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HHGregg preparing for comeback as online retailer

August 18, 2017
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A countdown clock indicates the “grand reopening” is scheduled in 29 days, but the clock resets to 29 days each time the site is refreshed.

A company that acquired the intellectual property rights for defunct Indianapolis-based retailer HHGregg Inc. is planning to resurrect the brand with an online business that sells electronics and appliances nationally.

Company representatives won't comment on their exact plans, but it appears the retail site is preparing to begin operations in a month or so.

“We are excited to announce HHGregg.com is now under new ownership!” says a message on the website. “We are working tirelessly to create the perfect shopping experience for all of our loyal customers. Launch date to be announced shortly.”

A countdown clock on the site that promotes “an amazing daily deal” indicates the “grand reopening” is scheduled in 29 days, but the clock resets to 29 days each time the site is refreshed.

HHGregg’s intellectual property became available after the bankrupt electronics and appliance retailer failed to find a buyer and closed all 220 of its stores this spring.

A business called Valor LLC, which has connections to several electronics-related businesses in New York and New Jersey, paid $400,000 for the IP rights at a bankruptcy auction in late June, outbidding Sears Holdings Corp. by $50,000.

The acquisition included the trademarks, domain names, customer files and other data HHGregg had accumulated during its 62-year-run as a retailer.

In a Facebook post, the new owners said they would operate online and ship products nationally. They also plan to open “a few” brick-and-mortar locations, but didn’t say where.

When reached by phone on Thursday morning, Valor principal Michael Eisner said he would be willing to discuss plans for HHGregg if he was contacted Thursday night, but he didn’t answer several calls or respond to a voice message.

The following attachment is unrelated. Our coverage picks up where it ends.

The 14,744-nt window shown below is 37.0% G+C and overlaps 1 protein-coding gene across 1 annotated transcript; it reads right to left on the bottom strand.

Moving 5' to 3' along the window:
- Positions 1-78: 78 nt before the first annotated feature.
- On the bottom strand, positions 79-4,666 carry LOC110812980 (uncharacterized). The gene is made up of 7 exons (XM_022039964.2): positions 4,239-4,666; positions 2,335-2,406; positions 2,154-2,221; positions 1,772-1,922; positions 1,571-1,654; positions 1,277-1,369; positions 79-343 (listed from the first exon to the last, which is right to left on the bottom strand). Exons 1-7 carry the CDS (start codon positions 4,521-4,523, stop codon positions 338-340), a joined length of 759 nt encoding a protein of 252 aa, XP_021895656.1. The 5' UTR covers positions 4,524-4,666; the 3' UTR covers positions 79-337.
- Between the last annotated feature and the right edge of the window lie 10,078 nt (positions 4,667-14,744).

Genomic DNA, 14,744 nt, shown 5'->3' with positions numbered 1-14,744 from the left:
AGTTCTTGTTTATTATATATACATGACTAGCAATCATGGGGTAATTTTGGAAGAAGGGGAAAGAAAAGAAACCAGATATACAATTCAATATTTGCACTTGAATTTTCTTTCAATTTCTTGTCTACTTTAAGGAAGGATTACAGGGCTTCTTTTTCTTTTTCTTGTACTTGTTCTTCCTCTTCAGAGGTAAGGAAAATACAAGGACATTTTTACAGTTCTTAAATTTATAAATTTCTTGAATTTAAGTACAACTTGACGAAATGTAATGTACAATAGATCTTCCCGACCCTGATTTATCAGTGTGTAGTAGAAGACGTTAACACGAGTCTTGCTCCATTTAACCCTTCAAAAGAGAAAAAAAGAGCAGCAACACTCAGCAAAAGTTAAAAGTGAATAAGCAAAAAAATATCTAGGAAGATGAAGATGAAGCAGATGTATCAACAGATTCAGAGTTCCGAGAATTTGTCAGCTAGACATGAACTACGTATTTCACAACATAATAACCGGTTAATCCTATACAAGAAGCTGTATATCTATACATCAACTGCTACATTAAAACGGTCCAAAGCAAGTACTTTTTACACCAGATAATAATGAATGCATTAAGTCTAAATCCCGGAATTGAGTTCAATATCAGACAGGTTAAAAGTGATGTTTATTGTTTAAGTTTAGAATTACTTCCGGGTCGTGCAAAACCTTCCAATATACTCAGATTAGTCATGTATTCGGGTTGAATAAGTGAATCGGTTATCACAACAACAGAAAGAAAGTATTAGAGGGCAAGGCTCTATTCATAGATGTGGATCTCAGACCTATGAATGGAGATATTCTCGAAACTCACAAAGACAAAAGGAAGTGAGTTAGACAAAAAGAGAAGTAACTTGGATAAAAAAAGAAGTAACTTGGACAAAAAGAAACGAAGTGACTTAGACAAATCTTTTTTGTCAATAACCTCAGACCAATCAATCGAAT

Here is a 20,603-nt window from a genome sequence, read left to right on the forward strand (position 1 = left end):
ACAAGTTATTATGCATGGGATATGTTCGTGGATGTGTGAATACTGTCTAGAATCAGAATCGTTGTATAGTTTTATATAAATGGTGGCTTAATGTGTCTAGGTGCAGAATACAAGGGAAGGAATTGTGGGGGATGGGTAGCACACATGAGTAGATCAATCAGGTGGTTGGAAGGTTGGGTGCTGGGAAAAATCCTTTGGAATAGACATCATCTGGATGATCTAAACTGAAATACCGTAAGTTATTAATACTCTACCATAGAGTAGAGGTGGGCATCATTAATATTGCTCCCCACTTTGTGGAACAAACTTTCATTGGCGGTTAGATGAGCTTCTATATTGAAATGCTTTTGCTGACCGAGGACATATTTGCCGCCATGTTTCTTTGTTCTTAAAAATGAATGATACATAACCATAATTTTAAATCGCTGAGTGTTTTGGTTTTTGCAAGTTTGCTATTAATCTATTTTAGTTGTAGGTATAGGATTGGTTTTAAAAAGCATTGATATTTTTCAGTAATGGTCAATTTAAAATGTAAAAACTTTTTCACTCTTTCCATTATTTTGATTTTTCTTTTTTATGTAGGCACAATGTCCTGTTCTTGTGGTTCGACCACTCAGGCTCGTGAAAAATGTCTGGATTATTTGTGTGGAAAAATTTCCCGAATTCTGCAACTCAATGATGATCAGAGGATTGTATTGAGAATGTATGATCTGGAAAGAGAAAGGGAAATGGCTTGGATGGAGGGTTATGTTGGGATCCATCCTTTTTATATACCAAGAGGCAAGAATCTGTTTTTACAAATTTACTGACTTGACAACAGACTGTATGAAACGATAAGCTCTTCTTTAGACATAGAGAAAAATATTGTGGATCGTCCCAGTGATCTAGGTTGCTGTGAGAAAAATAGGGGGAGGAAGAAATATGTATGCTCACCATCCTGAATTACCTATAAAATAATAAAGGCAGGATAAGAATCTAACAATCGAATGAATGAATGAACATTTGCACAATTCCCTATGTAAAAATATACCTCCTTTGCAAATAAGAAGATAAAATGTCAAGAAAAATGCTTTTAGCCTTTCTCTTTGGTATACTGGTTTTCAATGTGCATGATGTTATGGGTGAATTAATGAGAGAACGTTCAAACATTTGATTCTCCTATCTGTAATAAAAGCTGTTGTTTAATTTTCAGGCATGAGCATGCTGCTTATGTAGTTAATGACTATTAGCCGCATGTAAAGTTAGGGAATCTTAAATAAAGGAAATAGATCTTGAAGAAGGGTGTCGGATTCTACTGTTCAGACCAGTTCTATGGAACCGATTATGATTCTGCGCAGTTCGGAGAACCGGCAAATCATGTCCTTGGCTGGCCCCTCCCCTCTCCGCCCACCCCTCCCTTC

The new HHGregg.com is set to operate out of an 83,000-square-foot warehouse in Somerset, New Jersey, that was acquired this year by the Valor Group, an affiliate of Valor LLC that also does business as F&E Trading LLC.

The warehouse served as the Garden State Exhibit and Convention Center for 27 years before the property sale.

F&E Trading imports and exports consumer and professional electronics such as cameras, camcorders, phones, tablets, headphones and binoculars to more than 80 countries.

The company is led by CEO Albert Houllou, who has been involved with several electronics vendors that have faced years of litigation and multiple consumer complaints over their business practices.

Among those companies were Starlight Camera & Video Inc. and Broadway Photo, which reached settlements with New York in 2009 and Texas in 2011 after multi-year probes over consumer allegations of bait-and-switch and other deceptive sales practices.

Camera maker Canon USA has been battling Houllou and F&E Trading in court for several years over what it calls “gray-market” sales of Canon cameras. Canon accuses Houllou and his vendors of importing cheaper versions of Canon products from Asia and Europe and deceptively selling them online in the United States as higher-end products.

Canon’s suit also includes other online vendors or former vendors operated by Houllou, including Big Value Plus, Another Deal Site, Electronics Valley, Electronics Basket, Davismax, Netsales, Web Offers, Brand Specials and Gadget Circuit.

Houllou also was involved in Sixth Avenue Electronics, a New Jersey-based chain that operated as many as 19 stores before going out of business in a pile of debt in 2011 after 27 years in business.

The Sixth Avenue website, which is owned by Houllou, sells electronics that are distributed through the Somerset warehouse. The new HHGregg web site appears to modeled after the site used by Sixth Avenue.

Houllou could not be reached for comment on his plans for HHGregg.

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